LONDON, UK – 11 February 2014 – MongoDB’s open source document database has helped various archives and data systems to digitise the nation’s history including The National Archives First World War diaries.
The documents have now been made available digitally to the public through The National Archives’ Discovery Platform allowing more people to explore the diaries. The archive scales to many terabytes of data and will continue to grow as more is digitised and made available to the public. MongoDB’s built-in horizontal scalability enables the Platform to scale to meet these demands and uses the rich querying capability of the database for search and filtering.
Former Defence Secretary, Rt Hon Dr Liam Fox MP said, “It is vital, as we remember the terrible human cost of World War I, to fully understand both the political and cultural conditions that pertained at the time. This archive will allow future generations to see the conflict from a new range of perspectives which can only aid their understanding.”
Joe Morrissey, VP of EMEA, MongoDB said, “The National Archives is home to a wealth of British history and this data is now readily available, easily searchable and open to all. Increasingly open source database technologies are playing a critical role in information sharing, allowing future generations to understand and explore the sacrifices made during the First World War.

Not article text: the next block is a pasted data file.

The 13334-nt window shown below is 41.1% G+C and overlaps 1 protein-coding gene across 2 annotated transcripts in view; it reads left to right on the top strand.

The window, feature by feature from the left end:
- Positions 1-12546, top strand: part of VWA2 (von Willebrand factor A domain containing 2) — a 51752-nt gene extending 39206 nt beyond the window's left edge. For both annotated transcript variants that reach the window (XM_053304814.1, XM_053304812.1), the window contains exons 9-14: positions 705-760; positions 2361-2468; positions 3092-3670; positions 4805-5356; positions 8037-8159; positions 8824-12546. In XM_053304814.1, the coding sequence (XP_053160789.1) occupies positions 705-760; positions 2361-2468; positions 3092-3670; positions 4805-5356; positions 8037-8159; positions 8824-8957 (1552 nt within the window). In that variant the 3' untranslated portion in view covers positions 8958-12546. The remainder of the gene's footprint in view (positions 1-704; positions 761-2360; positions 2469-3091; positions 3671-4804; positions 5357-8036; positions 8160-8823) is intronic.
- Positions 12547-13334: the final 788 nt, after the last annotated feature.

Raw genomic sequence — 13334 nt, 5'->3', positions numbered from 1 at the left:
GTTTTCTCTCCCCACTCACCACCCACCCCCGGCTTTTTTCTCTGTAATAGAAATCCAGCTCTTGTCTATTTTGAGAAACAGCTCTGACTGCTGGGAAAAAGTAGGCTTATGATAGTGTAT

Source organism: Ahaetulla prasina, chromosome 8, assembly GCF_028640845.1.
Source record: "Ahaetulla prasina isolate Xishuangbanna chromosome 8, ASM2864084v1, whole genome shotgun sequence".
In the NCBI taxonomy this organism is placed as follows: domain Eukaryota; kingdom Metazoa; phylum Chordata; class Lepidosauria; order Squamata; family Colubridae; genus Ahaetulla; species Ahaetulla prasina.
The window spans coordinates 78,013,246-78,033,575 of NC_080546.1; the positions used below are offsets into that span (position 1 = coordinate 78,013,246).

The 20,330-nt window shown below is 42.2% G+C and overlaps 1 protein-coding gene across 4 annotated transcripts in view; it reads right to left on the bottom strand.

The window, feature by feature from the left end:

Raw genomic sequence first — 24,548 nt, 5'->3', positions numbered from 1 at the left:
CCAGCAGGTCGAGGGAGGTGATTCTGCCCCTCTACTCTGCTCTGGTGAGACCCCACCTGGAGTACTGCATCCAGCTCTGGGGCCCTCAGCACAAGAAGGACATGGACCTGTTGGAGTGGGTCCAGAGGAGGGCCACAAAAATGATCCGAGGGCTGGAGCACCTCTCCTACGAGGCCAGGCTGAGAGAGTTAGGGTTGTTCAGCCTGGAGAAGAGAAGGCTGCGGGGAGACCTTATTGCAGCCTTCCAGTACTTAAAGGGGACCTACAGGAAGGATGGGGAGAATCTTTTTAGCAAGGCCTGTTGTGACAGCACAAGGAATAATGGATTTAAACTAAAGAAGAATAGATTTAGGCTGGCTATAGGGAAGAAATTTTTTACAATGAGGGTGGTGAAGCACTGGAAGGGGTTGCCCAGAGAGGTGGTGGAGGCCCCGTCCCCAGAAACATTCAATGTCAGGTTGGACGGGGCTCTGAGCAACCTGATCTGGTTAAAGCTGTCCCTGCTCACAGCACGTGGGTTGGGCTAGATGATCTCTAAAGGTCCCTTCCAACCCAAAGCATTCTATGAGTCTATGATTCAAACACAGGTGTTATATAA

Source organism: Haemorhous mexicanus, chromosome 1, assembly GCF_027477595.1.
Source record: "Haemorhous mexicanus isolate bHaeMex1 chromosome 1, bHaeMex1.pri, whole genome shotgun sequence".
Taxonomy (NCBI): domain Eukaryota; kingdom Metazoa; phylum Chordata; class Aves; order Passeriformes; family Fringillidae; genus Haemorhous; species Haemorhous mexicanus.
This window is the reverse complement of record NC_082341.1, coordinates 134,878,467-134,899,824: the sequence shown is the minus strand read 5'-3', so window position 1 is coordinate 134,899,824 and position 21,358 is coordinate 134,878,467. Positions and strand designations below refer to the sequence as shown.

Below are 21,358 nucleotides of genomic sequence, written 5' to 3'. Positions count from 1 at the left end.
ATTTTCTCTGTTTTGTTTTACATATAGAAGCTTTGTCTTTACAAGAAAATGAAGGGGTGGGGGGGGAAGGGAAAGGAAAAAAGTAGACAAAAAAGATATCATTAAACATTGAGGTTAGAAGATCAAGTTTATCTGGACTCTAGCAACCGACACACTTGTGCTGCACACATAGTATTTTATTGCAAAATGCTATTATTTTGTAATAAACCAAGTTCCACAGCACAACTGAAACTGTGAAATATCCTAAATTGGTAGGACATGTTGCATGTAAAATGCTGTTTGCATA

MongoDB (from humongous) is reinventing data management and powering big data as the leading NoSQL database. Designed for how we build and run applications today, MongoDB empowers organisations to be more agile and scalable. It enables new types of applications, better customer experience, faster time to market and lower costs. To learn more, please visit www.mongodb.com.